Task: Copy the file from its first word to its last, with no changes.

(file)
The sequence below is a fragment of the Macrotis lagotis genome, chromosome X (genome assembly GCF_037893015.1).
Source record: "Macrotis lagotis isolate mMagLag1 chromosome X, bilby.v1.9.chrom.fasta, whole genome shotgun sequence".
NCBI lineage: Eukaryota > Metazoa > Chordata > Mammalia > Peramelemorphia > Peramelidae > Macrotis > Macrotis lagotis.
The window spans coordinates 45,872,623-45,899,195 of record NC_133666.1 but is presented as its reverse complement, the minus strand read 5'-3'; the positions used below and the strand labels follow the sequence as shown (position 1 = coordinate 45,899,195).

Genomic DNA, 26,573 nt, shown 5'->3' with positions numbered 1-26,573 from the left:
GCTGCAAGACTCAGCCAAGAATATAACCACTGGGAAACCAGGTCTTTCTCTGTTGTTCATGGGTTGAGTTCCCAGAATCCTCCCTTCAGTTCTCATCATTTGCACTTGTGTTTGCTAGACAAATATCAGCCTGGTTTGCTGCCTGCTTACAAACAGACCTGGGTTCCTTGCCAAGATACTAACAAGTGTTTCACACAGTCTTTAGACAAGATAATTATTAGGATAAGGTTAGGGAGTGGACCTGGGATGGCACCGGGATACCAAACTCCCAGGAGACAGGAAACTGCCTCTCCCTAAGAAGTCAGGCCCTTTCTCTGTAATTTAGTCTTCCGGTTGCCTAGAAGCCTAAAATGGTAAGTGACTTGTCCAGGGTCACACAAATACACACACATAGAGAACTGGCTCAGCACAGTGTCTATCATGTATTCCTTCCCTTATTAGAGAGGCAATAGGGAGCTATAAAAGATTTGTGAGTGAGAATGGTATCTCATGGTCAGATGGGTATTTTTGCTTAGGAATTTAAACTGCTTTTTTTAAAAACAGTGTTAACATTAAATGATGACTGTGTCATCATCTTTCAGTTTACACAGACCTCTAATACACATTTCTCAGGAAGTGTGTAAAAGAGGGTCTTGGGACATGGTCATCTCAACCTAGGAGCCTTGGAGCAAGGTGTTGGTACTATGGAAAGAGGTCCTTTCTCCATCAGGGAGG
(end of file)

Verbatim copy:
The sequence below is a fragment of the Macrotis lagotis genome, chromosome X (genome assembly GCF_037893015.1).
Source record: "Macrotis lagotis isolate mMagLag1 chromosome X, bilby.v1.9.chrom.fasta, whole genome shotgun sequence".
NCBI lineage: Eukaryota > Metazoa > Chordata > Mammalia > Peramelemorphia > Peramelidae > Macrotis > Macrotis lagotis.
The window spans coordinates 45,872,623-45,899,195 of record NC_133666.1 but is presented as its reverse complement, the minus strand read 5'-3'; the positions used below and the strand labels follow the sequence as shown (position 1 = coordinate 45,899,195).

Genomic DNA, 26,573 nt, shown 5'->3' with positions numbered 1-26,573 from the left:
GCTGCAAGACTCAGCCAAGAATATAACCACTGGGAAACCAGGTCTTTCTCTGTTGTTCATGGGTTGAGTTCCCAGAATCCTCCCTTCAGTTCTCATCATTTGCACTTGTGTTTGCTAGACAAATATCAGCCTGGTTTGCTGCCTGCTTACAAACAGACCTGGGTTCCTTGCCAAGATACTAACAAGTGTTTCACACAGTCTTTAGACAAGATAATTATTAGGATAAGGTTAGGGAGTGGACCTGGGATGGCACCGGGATACCAAACTCCCAGGAGACAGGAAACTGCCTCTCCCTAAGAAGTCAGGCCCTTTCTCTGTAATTTAGTCTTCCGGTTGCCTAGAAGCCTAAAATGGTAAGTGACTTGTCCAGGGTCACACAAATACACACACATAGAGAACTGGCTCAGCACAGTGTCTATCATGTATTCCTTCCCTTATTAGAGAGGCAATAGGGAGCTATAAAAGATTTGTGAGTGAGAATGGTATCTCATGGTCAGATGGGTATTTTTGCTTAGGAATTTAAACTGCTTTTTTTAAAAACAGTGTTAACATTAAATGATGACTGTGTCATCATCTTTCAGTTTACACAGACCTCTAATACACATTTCTCAGGAAGTGTGTAAAAGAGGGTCTTGGGACATGGTCATCTCAACCTAGGAGCCTTGGAGCAAGGTGTTGGTACTATGGAAAGAGGTCCTTTCTCCATCAGGGAGG